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The holiday shopping season is starting earlier than ever

The trend: A large share of consumers aren’t planning to wait until they stash away their Halloween decorations before they begin shopping for the holidays.

  • Amazon’s new Prime Fall Season Event, which is expected to take place next month, will likely spur many to kick off their holiday shopping earlier than in years past.
  • Some consumers have already started. Twenty-five percent of shoppers either began their holiday shopping last month or plan to begin shopping in September, per Bankrate. Another 25% expect to begin in October, while only 40% plan to start shopping in the final two months of the year.
  • Consumers’ desire to snag holiday gifts before prices rise is the top reason that 37% of US shoppers (and 42% worldwide) plan to start buying gifts earlier this year, according to Salesforce.
  • Retail sales excluding auto and gas for the extended holiday season that runs from Oct. 11 to Dec. 24 are expected to rise 6.2% year-over-year (YoY), per MasterCard SpendingPulse, and 17.1% over the same period in 2019. Over the extended period, the forecast expects retail ecommerce sales to rise 4.5% YoY and offline sales to jump 8.0%, both slightly outpacing the respective 4.2% and 7.9% expected in each category in the final two months of the year.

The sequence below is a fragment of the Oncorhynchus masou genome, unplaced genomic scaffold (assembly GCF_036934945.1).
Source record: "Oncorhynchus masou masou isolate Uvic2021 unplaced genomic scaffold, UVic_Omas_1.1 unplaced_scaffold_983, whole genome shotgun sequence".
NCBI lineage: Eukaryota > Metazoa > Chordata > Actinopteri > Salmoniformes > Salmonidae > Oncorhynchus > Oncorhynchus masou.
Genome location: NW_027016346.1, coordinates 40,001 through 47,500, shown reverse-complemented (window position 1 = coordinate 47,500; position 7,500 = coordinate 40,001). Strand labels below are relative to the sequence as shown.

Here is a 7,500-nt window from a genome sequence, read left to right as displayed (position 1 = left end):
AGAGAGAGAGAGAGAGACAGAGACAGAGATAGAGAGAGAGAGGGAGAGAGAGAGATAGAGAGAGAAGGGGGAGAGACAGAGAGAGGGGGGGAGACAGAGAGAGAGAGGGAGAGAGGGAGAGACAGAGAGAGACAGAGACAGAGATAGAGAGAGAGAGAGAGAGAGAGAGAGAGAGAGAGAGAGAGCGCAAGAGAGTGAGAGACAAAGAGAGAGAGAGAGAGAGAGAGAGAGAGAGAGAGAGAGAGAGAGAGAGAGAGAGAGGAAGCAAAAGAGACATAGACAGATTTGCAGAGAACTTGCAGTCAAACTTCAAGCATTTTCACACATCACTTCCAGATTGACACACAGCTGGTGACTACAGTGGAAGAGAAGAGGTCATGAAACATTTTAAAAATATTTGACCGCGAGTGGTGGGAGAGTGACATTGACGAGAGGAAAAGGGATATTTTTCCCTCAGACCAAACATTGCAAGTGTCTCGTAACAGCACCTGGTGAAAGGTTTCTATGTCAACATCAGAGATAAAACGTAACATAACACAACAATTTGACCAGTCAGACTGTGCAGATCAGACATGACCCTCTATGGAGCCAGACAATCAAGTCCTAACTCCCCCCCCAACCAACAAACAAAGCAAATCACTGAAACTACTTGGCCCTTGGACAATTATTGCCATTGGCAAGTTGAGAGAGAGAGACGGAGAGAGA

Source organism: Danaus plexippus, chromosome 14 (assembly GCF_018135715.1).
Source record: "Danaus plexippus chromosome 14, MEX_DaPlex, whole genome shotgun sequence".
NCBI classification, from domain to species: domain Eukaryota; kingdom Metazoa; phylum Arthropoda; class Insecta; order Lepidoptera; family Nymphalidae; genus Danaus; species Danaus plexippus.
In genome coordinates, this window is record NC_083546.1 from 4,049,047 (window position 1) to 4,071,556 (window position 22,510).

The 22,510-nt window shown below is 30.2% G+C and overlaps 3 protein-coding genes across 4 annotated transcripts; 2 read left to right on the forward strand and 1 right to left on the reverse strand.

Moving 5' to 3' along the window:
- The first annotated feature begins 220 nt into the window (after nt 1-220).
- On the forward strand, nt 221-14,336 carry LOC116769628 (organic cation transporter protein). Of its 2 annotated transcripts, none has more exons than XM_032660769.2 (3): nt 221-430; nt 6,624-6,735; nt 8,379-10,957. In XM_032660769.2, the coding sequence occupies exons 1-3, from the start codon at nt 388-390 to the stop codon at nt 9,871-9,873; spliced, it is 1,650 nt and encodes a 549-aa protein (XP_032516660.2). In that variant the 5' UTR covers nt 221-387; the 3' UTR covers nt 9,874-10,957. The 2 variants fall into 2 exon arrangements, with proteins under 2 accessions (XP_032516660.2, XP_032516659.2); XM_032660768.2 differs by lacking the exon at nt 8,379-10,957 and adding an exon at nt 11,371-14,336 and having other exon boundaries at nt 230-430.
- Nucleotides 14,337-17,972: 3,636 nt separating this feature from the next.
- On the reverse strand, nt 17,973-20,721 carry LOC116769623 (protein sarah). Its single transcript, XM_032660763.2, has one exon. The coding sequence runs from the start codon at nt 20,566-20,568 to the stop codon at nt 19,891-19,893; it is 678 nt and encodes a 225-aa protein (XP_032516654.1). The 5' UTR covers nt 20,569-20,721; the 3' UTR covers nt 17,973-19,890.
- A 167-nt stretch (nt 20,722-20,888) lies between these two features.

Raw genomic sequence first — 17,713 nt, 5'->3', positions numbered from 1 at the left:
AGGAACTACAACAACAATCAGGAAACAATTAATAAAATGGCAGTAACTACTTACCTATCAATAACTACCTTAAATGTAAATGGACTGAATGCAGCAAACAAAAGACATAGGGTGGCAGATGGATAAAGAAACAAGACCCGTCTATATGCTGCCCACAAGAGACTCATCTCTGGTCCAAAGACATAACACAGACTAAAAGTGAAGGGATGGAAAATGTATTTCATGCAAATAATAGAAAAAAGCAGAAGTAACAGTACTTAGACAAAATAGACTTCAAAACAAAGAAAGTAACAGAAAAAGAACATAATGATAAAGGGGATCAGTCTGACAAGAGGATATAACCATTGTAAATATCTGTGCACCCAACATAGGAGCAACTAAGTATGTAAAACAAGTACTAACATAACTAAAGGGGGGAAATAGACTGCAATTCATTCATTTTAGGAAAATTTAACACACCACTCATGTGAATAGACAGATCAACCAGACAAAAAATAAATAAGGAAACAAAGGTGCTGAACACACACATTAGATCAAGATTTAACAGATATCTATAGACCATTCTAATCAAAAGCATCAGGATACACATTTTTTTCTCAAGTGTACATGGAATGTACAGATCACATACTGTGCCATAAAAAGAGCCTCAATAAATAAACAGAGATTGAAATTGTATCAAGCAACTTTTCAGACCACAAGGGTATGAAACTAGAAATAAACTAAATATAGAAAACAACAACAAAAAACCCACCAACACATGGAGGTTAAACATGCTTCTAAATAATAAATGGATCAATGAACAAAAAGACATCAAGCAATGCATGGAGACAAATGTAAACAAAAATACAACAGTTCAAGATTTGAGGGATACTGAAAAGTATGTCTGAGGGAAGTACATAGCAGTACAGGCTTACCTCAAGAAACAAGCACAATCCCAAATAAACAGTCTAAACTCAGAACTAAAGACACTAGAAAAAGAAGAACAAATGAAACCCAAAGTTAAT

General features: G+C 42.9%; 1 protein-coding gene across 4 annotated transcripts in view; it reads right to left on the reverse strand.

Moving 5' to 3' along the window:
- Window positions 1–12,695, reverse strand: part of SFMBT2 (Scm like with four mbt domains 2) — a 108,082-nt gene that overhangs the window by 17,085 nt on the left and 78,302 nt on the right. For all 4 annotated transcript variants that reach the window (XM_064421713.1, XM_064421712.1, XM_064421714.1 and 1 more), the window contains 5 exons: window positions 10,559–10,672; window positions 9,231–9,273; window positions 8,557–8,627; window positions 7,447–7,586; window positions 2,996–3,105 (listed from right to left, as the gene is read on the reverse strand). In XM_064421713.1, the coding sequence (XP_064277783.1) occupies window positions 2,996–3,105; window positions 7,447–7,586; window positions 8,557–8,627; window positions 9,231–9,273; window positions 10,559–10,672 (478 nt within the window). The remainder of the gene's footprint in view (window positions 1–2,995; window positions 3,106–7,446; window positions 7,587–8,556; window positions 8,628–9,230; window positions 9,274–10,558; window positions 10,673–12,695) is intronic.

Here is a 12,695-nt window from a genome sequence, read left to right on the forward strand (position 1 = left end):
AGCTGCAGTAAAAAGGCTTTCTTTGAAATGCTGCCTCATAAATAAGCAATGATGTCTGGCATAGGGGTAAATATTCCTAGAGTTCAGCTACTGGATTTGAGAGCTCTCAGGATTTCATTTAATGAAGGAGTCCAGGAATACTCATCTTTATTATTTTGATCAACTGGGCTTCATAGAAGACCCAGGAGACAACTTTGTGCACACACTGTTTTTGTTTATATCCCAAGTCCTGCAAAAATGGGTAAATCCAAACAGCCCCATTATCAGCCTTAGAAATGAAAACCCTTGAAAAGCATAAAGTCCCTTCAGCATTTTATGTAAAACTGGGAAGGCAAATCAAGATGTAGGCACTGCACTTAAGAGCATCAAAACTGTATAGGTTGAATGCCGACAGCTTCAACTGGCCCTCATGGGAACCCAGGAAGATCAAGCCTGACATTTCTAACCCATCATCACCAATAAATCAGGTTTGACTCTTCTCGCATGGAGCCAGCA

Get ready: Throughout the pandemic, many consumers began their holiday shopping early to avoid their orders arriving late, and several retailers expect those trends to continue.

  • “We expect the holiday buying still will be starting in the month of October as it did in the pandemic years,” said Macy’s CEO Jeff Gennette last month during the company’s earnings call. The retailer is leaning into the trend by kicking off its Bloomingdale’s 150th anniversary celebration, which will run through the holiday season and feature special events and luxury designer collaborations.
  • Similarly, Build-A-Bear Workshop has already launched its Halloween and seasonal product lines because “consumer demand has continued to lean into these purchases earlier,” said CEO Sharon Price John during the company’s earnings call.
  • The shift in spending should help retailers and delivery providers by smoothing out the flood of holiday purchases that requires companies like UPS and FedEx to boost their delivery capacity. That could also reduce the need for retailers to add additional in-store and warehouse workers as well as provide them leeway to make adjustments if sales fall short early in the season.

Differing opinions: While many retailers are prepping for an early start to the holiday sales season, others expect consumers to revert to their pre-pandemic habits of waiting until mid- to late-November (or even December) to begin shopping.

  • Tillys CEO Michael Henry expects “normalized holiday shopping patterns” to return, and Best Buy CEO Corie Barry said the retailer’s “hypothesis is you're going to see a holiday that starts to look a little bit more like what we saw pre-pandemic” as consumers hold out for the best deals.

The big takeaway: With inflation at the forefront of many consumers’ minds, retailers would be wise to try to use early promotions to pull holiday sales forward. Doing so can help them avoid further swelling their inventory while also reducing the need for the typical end-of-season mad dash to capture sales.